Going back to the original question of mir or für mich, the answer lies again in a rather advanced German grammatical explanation. The answer is that if we’re dealing with Dativus commodi / Dativus incommodi you can use one or the other.

What are the Dativus commodi / Dativus incommodi?

They are free datives, which stands for the person who benefits or is disadvantaged by a specific action.

Let’s go back to the Omelett sentence:

Am Sonntag hat mein Mann mir ein Omelett gekocht.

mir (dative form of ich) is clearly benefitting from the action. I will get to eat the omelet and better yet, I don’t even have to cook it.

Here is a test:

Question: Can I drop the mir out of the sentence and still have it make sense?

Am Sonntag hat mein Mann ein Omelett gekocht. 

Answer: Yes, sounds good.

Second test:

Question: Can I say it was done for me (für mich) or for anyone else?

Am Sonntag hat mein Mann ein Omelett für mich gekocht.

Answer: Yes, that sounds good too.

This is a case of a Dativus commodi. Feel free to use on or the other.

Here is another example:

Martin trägt den Koffer. (Martin carries the suitcase.)

Martin trägt den Koffer für seine Freundin. (Martin carries the suitcase for his girl friend.)

Martin trägt ihr den Koffer. (Martin carries the suitcase for her.)


So I hope that this post clears up some questions about the dative case. I want to come back to the point quick that I’ve made in previous posts and that point is that the dative exists in English too. We don’t change our pronouns as much, but it does exist. Because we don’t change our pronouns and articles though, we tend to use more prepositions. In general you can think that when you translate the dative from German to English you will need a preposition – often “to” or “for”.

Thank you to Ale for the question, I hope the answer helped.

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  1. German-is-easyGerman-is-easy04-22-2013

    Really great topic!!! I have been asked that question too but I never knew what to say :). Having read this, I thought about the difference for a while. To me, the accusative version “für mich” makes “me” (or any recipient for that matter) less integrated in the sentence. It is one additional information phrased as a prepositional phrase… we could add many more of that.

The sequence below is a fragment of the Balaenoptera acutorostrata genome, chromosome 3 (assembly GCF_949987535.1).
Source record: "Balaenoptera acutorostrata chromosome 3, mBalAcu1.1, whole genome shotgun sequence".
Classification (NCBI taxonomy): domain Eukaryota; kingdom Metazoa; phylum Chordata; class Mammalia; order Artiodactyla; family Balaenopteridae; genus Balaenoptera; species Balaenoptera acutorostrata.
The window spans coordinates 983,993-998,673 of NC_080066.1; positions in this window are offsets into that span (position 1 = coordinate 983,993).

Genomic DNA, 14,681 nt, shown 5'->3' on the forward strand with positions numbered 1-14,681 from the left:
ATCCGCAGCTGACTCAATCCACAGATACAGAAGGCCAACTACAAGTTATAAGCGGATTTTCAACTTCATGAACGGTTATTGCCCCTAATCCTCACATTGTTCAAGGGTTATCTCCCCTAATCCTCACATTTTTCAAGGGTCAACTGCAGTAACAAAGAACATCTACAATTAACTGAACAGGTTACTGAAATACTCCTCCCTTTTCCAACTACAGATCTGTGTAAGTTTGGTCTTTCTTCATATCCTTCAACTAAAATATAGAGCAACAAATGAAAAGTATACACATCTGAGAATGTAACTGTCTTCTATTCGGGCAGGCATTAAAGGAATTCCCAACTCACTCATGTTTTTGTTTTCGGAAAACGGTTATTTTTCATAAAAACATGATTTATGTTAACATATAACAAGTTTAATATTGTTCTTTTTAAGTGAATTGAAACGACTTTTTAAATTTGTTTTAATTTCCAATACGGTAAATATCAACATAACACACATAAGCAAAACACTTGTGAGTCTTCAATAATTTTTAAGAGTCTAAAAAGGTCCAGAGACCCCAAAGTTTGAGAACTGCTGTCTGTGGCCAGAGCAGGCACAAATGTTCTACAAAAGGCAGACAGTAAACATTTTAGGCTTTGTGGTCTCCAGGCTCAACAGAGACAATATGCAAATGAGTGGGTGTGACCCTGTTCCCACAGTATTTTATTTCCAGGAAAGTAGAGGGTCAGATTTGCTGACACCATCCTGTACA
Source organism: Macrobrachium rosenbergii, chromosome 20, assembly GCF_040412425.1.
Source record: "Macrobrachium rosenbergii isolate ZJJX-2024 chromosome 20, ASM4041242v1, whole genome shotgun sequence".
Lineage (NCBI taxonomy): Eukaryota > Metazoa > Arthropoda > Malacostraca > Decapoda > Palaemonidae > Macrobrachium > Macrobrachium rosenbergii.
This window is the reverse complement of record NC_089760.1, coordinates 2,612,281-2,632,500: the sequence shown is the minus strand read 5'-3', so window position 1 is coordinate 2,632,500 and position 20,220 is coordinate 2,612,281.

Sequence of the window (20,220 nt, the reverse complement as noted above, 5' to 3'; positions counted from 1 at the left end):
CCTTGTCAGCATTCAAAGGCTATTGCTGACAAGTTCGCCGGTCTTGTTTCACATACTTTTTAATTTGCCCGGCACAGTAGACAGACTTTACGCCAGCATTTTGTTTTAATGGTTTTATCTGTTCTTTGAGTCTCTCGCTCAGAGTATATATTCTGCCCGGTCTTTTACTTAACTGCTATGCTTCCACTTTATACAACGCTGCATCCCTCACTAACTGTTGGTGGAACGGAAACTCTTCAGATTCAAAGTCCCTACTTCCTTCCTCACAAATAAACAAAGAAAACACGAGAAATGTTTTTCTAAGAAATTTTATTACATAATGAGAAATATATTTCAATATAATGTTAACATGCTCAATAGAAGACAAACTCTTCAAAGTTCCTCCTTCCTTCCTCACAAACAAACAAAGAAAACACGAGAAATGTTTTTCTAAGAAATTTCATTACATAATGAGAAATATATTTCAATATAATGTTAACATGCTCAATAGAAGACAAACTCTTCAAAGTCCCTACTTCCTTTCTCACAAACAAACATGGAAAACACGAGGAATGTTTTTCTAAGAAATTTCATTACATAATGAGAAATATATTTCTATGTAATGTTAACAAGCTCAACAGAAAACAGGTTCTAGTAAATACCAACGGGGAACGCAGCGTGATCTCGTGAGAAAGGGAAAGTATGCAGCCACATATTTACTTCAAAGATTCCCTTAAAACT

– Mein Mann hat mit viel Liebe vor der Arbeit in der Küche ohne Rezept spontan ein Omlett für mich gekocht.

    The fact that “für mich” comes after Omlett is an indication that “für mich” is somewhat more important than the other prepositional phrases. However the structure (preposition + noun) is nothing special.
    It is like… you tell about the action of omlett making and then you think “Oh, and he did it for me.”
    This is different for the dative. “Mir” is the only dative or thing without preposition, and that makes it feel more integrated into the backbone of the phrase. We learn early on that the husband did something for me, and now we’ll find out what.
    In the other version we learn, that he did something somehow somewhere and then that he did it for me.

    In this sentence:

    – Das Buch ist mir zu schwer. vs Das Buch ist zu schwer für mich.

    To me the first version is a bit more of a personal subjective statement… kind of how I feel. The second one sounds a little more like an objective measurement of book-difficulty. But those are nuances and they might be different for others 🙂

    • Completely agree. Thank you for that insightful comment. I will use that for sure next time I’m asked about it. I love the poetics of German.

  2. AleAle04-25-2013

    Hey! Thank you so much for the answer! Es war mir zu klar und einfach!!!